Introduction: Giant Cordless Power Drill - Prop
Second Prize in the
DIY Halloween Contest
When you have a tool, size matters. Here's how to build a giant cordless power drill.
This will be used as a prop for Caitlin's contractor/builder Halloween costume for this year (easy- hardhat/googles, toolbelt, and usual schoolclothes). Yes, she knows how to handle power tools safely. And with pic of her in costume from her school parade.
This instructable shows you that you can pretty much imagine anything and build it giant-sized for a kid. In additon to making swell props for your Halloween costume, these have potential utility for children to use in their classroom or for class plays.
So to add to our list of giant Twinkies, giant magnet and giant toothbrush, here is our giant cordless power drill instructable.
Step 1: Useless Stuff to Useful Stuff
This prop was made from stuff laying around the house. As usual, a trip to the recycling bin to find some materials to reuse.
You will need:
- some cardboard
- some plastic bottles in various shapes
- a piece of wood to use as a handle 1"x3" pine
- a wood dowel 3/8" diameter
- handheld fan
- a momentary push switch and wire to mod the handheld fan
- for decoration, various colors of duct tape, electrical tape, clear packaging tape
- aluminum duct tape, this stuff is great for adding the look of metal to any object.
- some screws for attaching parts
- some printed images of logos or warning labels to add realism to your project.
- basic tools to cut wood, cardboard and plastic
CAUTION: Scissors and utility knives are sharp. Know how to handle and properly use them safely. Cut plastic will leave sharp edges. Put tape over the cut edges for safety.
Step 2: Visualize Your Design
Gather up parts that resemble parts of the cordless drill that we are going to make.
It helps to have a real cordless drill or picture of one to use as your model for the project.
I had a nice large juice container that was perfect for the body of the drill.
A vitamin bottle was perfect to add on the front as the keyless chuck.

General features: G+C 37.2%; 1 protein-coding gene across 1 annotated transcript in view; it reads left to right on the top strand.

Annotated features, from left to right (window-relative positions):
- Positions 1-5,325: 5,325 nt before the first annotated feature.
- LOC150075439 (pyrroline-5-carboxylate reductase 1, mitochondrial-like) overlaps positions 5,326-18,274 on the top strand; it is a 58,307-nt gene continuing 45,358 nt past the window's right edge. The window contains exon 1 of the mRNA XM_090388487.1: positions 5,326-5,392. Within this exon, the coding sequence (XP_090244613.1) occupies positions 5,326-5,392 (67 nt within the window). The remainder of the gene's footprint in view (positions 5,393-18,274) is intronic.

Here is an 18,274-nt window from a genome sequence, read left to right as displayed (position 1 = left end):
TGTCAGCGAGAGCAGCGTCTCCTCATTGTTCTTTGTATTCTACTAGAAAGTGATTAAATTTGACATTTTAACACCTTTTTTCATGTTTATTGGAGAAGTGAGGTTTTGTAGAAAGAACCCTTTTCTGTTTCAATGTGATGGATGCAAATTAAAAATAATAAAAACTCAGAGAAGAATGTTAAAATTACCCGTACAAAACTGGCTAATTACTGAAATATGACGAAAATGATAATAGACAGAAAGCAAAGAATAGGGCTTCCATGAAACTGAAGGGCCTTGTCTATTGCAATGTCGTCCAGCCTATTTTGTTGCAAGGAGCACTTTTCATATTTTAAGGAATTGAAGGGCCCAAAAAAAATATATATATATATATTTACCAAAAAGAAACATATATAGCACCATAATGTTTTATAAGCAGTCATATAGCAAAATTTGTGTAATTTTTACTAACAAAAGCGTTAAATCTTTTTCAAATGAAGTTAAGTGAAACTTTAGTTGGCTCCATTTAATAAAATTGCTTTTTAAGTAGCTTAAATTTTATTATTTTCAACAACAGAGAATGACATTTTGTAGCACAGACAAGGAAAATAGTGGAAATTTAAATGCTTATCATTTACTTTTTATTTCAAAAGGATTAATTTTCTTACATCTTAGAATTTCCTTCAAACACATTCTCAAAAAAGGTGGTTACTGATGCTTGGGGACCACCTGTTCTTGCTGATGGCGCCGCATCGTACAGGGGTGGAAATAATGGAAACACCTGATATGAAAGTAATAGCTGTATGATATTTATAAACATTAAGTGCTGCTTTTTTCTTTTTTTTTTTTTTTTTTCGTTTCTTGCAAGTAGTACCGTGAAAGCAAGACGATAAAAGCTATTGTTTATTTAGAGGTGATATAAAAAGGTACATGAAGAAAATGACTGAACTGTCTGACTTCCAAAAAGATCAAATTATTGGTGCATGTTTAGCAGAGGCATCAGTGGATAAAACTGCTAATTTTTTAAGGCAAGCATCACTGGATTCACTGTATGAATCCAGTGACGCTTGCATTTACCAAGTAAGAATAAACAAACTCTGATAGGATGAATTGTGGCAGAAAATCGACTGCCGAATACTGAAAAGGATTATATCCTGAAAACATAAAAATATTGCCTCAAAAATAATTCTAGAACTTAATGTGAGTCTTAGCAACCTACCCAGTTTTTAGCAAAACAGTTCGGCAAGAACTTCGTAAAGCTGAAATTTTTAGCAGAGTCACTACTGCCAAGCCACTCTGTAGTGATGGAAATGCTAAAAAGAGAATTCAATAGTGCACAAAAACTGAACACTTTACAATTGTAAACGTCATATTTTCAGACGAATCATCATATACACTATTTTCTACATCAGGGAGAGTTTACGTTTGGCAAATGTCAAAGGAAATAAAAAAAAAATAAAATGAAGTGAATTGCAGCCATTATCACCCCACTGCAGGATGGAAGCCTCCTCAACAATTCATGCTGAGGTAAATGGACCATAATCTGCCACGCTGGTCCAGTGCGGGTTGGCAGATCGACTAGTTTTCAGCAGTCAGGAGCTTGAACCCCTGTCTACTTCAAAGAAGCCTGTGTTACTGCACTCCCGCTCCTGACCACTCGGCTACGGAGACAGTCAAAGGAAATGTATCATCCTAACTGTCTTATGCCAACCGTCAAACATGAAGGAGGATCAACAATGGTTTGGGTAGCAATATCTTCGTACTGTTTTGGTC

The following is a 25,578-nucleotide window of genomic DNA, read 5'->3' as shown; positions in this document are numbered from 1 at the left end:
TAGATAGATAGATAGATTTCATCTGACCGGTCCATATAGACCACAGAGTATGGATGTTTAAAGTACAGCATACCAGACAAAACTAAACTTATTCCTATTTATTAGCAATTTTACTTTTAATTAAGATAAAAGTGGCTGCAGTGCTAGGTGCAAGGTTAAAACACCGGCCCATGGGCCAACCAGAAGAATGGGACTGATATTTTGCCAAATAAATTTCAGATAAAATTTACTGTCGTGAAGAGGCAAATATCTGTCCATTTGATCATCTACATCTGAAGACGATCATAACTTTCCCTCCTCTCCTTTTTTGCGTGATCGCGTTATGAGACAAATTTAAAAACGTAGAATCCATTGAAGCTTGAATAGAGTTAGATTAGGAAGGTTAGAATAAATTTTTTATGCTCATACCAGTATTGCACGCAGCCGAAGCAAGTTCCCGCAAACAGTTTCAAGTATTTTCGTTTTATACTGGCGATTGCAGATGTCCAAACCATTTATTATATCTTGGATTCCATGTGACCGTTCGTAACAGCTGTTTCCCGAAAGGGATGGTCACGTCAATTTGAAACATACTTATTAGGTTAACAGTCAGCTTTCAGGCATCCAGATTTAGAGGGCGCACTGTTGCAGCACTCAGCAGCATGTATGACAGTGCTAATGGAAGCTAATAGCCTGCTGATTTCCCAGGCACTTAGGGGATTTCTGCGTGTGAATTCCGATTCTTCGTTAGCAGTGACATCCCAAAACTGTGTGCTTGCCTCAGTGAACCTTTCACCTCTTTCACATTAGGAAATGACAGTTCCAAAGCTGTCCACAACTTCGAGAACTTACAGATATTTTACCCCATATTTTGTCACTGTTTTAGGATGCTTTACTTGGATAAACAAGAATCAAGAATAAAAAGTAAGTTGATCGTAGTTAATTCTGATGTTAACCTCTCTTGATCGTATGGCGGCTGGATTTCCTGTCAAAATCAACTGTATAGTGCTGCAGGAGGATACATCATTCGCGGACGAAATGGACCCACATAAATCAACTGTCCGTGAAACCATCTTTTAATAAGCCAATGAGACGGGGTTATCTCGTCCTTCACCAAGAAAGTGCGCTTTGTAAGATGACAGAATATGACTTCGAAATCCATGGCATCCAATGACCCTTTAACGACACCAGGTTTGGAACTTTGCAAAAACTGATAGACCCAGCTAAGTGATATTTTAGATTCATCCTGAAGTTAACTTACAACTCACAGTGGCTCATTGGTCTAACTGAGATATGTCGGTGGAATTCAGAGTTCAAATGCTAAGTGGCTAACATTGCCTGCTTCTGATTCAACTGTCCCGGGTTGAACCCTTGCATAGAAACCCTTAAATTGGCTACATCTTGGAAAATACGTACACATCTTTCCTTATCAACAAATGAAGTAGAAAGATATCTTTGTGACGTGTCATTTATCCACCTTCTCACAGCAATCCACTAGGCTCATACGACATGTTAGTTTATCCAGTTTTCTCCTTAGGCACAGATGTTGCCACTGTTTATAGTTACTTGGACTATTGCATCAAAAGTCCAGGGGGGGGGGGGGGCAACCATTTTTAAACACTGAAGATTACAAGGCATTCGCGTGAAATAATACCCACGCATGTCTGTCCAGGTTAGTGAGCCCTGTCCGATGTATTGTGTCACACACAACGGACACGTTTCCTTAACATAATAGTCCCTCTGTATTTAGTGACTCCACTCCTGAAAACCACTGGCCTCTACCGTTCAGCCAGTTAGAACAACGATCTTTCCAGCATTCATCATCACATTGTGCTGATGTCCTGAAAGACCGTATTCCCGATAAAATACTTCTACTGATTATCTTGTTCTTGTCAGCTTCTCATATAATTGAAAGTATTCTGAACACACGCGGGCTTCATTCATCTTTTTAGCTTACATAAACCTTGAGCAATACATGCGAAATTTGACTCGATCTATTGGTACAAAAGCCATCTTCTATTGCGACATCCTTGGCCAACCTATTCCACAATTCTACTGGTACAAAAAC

I had to make the handle from a scrap piece of wood.
I had to make the "battery pack" from scratch.
Step 3: Mish Mash
The vitamin bottle would do great as the chuck of the cordless drill.
Cut the bottom of the vitamin bottle to fit the cap of the larger juice bottle. The size of the hole also allowed me to push the vitamin bottle further down over a lip of the juice bottle.
The lip locked the vitamin bottle in place and allowed it to spin freely. I was hoping to use this design feature to mechanize the drill bit turning freely powered by something in the main body.
Step 4: Drill Bit
Drill holes through the caps of the vitamin bottle and the large juice bottle to fit the diameter or your dowel.
Use polyurethane glue to glue the juice bottle cap to the hole in the bottom of the vitamin bottle.
Glue in the length of dowel that you will use as your "drill bit".
Eyeball the length of the drill bit so it is in proportion to your drill.
Round off the end of the dowel.
Use narrow strips of cardboard to wind around and glue to the dowel to simulate the twist of the drill bit. Bend the cardboard and shape your spiral so it makes it easier to glue.
Cover with aluminum tape for all the exposed metal-looking parts and use black duct tape for the rubber grip.
I glued the chuck permanently to the body when I found the fan motor was too underpowered to spin the drill bit assembly.
Step 5: Charge It Up...
Build the battery pack.
I had a chunk of styrofoam from the packaging of something that had a good blocky shape to use. Don't worry about gaps or odd shapes. It is easily shaped with a knife, rasp, file, or sandpaper.
Cut out a slot to fit the bottom of the handle.